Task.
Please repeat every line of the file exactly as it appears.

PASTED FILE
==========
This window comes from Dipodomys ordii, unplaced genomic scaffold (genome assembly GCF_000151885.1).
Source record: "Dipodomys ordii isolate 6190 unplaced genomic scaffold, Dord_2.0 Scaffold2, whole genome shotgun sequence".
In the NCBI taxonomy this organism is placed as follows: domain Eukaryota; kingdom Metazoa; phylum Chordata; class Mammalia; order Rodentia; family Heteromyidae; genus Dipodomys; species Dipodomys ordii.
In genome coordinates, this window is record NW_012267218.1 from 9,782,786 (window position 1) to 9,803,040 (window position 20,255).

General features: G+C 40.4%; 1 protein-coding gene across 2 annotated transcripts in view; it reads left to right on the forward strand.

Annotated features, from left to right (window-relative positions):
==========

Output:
This window comes from Dipodomys ordii, unplaced genomic scaffold (genome assembly GCF_000151885.1).
Source record: "Dipodomys ordii isolate 6190 unplaced genomic scaffold, Dord_2.0 Scaffold2, whole genome shotgun sequence".
In the NCBI taxonomy this organism is placed as follows: domain Eukaryota; kingdom Metazoa; phylum Chordata; class Mammalia; order Rodentia; family Heteromyidae; genus Dipodomys; species Dipodomys ordii.
In genome coordinates, this window is record NW_012267218.1 from 9,782,786 (window position 1) to 9,803,040 (window position 20,255).

General features: G+C 40.4%; 1 protein-coding gene across 2 annotated transcripts in view; it reads left to right on the forward strand.

Annotated features, from left to right (window-relative positions):